For our free coronavirus pandemic coverage, learn more here. After months of preparation, and a date finally set for the reopening of Western Australia’s border,…
For our free coronavirus pandemic coverage, learn more here.
The Andrews government’s new pandemic legislation was put to its first major test this week as authorities sought to address the threat posed by the highly infectious Omicron variant of COVID-19.
The controversial laws, which the state opposition and various interest groups argued would lead to more lockdowns, were used to implement a set of restrictions less onerous than those that the state’s public health team had pushed for.
Acting Premier James Merlino and Health Minister Martin Foley on Thursday.Credit:Luis Enrique Ascui
Chief Health Officer Brett Sutton’s advice for everyone aged eight years and older to wear a mask inside – except in private homes – was accepted by Health Minister Martin Foley. Professor Sutton’s other suggestions, to implement density limits in hospitality businesses and prohibit dancing on dance floors, were not implemented.
Mr Foley told reporters yesterday that he needed to consider not just the public health issues in his decision, but the economic, social and human rights impact of restrictions.
This is not to say Professor Sutton’s advice was in some way wrong. His role in government is valued by Mr Foley, but the government calculated that strict mask rules, speeding up the booster program (which was announced today by federal Health Minister Greg Hunt) and a focus on test and trace – the recommendations of the Australia’s chief health advisory body this week – would be enough to stop Omicron from raging over Christmas.
Omicron cases are surging in NSW, where density caps were implemented alongside a mask mandate yesterday. They are increasing more slowly in Victoria, though experts say the state will soon experience the same rapid spike in case numbers and the mask mandate is a sensible measure to slow the spread of COVID-19.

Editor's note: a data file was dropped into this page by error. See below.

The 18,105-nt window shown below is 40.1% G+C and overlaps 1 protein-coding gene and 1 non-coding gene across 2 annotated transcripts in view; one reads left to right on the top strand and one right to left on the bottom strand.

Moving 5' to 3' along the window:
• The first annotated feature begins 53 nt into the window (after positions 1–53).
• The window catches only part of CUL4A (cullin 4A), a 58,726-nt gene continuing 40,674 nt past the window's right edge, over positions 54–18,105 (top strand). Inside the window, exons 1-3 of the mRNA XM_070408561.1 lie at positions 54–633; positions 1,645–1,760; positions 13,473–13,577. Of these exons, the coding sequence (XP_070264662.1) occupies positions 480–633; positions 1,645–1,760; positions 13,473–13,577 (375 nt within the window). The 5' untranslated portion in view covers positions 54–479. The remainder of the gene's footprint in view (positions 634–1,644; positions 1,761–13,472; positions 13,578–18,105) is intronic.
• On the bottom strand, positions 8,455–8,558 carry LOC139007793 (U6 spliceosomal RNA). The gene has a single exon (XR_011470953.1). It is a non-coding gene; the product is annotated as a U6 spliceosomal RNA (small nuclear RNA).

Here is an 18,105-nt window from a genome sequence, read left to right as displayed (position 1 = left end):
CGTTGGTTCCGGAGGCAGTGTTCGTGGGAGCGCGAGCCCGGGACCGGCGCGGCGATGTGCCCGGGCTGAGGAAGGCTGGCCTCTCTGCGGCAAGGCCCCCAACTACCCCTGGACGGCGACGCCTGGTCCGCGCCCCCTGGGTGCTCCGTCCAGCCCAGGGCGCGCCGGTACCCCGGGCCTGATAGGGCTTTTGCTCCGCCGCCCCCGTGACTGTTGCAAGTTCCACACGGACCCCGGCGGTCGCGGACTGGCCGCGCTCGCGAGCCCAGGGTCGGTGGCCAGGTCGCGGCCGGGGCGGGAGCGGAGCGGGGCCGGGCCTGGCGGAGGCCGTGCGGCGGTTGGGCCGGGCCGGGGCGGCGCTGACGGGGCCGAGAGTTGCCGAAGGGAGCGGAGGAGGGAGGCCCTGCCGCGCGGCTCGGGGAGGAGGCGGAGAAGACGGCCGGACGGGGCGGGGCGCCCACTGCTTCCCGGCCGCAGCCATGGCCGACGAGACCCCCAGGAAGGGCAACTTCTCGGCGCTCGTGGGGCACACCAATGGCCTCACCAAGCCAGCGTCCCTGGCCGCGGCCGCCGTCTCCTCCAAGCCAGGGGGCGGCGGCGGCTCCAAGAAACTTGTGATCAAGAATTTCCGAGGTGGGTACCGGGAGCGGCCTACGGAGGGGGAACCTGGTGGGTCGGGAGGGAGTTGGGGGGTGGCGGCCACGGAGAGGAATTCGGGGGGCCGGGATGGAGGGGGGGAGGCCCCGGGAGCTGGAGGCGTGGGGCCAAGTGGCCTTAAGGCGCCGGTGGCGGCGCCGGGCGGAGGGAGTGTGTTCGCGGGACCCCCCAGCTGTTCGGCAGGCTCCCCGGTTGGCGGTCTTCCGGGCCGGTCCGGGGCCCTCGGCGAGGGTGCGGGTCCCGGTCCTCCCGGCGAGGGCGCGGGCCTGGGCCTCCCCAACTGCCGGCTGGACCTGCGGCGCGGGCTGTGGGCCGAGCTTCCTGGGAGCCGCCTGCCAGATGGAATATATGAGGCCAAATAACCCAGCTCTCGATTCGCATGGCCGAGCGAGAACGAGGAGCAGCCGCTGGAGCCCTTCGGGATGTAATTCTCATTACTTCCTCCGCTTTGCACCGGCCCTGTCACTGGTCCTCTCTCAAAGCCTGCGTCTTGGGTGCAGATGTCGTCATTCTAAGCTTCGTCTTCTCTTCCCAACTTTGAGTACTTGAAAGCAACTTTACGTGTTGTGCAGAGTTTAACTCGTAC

One minister told The Age that density caps were not out of the question in coming weeks if Victoria’s Omicron case trajectory followed NSW, or if early evidence that the variant caused milder disease was disproven. A senior health official told The Age on Wednesday that Australian Open crowds could be capped if cases rose sharply in January.
Ultimately, the government decided the public health situation did not yet necessitate a stricter set of rules that would disrupt Christmas plans and create anxiety and frustration after 18 months of chaos. Time will tell whether this was the right call, but governments are elected to make decisions based on a broad range of factors and the cabinet’s appetite for risk was clearly greater than Professor Sutton’s.
“I do have an obligation to seek wider views, be they economic, social, cultural, mental health,” Mr Foley said when he announced the rules on Thursday. “I’ve acted overwhelmingly in accordance with Brett’s advice … [and] arrived at what I consider to be a measured, appropriate and proportionate set of outcomes.”
The government may face criticism for not following, in full, the health advice. However, this criticism only has legs because politicians have so often sought to defend controversial decisions during the pandemic on the basis that they are following “health advice”.
Chief Health Officer Brett Sutton on Thursday.Credit:Luis Ascui
The rejection of density caps also highlights the government’s sensitivity to criticism that it is over-zealous in its application of public health rules. It has had a messy few months and a summer of hysterical media coverage was undesirable because it would have given the Coalition the ability to set an election year narrative that Labor was always a moment away from imposing new rules.
The advice from Professor Sutton will be publicly released in coming weeks. There is a question about whether the more controversial elements of his advice may have been delivered verbally to avoid their publication in written form, but a source told The Age the full advice would be published.
In no other state would rejected public health recommendations be published. This is a condition of Victoria’s new laws.
While the manner in which they were legislated was messy and vitriolic, the final laws have just faced their first proper test and passed.
They have delivered a swift, firm and measured response to Omicron with a level of transparency unique in Australia.
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